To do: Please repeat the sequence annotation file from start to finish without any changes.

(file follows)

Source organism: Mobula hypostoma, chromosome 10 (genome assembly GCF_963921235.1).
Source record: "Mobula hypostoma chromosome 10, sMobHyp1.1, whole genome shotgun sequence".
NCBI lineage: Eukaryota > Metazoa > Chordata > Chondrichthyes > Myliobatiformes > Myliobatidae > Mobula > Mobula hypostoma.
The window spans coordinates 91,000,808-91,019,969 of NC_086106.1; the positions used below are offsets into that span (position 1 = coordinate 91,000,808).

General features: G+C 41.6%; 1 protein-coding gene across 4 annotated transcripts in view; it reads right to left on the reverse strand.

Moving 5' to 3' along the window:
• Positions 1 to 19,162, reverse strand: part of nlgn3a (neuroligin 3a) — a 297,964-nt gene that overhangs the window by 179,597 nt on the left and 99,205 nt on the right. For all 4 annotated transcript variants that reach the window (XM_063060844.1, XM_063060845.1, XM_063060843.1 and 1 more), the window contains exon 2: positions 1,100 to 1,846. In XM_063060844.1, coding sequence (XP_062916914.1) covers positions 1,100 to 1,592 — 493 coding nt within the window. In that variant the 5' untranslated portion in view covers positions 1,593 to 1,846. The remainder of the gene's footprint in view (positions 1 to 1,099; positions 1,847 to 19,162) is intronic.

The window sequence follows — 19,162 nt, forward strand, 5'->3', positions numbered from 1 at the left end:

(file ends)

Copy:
Source organism: Mobula hypostoma, chromosome 10 (genome assembly GCF_963921235.1).
Source record: "Mobula hypostoma chromosome 10, sMobHyp1.1, whole genome shotgun sequence".
NCBI lineage: Eukaryota > Metazoa > Chordata > Chondrichthyes > Myliobatiformes > Myliobatidae > Mobula > Mobula hypostoma.
The window spans coordinates 91,000,808-91,019,969 of NC_086106.1; the positions used below are offsets into that span (position 1 = coordinate 91,000,808).

General features: G+C 41.6%; 1 protein-coding gene across 4 annotated transcripts in view; it reads right to left on the reverse strand.

Moving 5' to 3' along the window:
• Positions 1 to 19,162, reverse strand: part of nlgn3a (neuroligin 3a) — a 297,964-nt gene that overhangs the window by 179,597 nt on the left and 99,205 nt on the right. For all 4 annotated transcript variants that reach the window (XM_063060844.1, XM_063060845.1, XM_063060843.1 and 1 more), the window contains exon 2: positions 1,100 to 1,846. In XM_063060844.1, coding sequence (XP_062916914.1) covers positions 1,100 to 1,592 — 493 coding nt within the window. In that variant the 5' untranslated portion in view covers positions 1,593 to 1,846. The remainder of the gene's footprint in view (positions 1 to 1,099; positions 1,847 to 19,162) is intronic.

The window sequence follows — 19,162 nt, forward strand, 5'->3', positions numbered from 1 at the left end: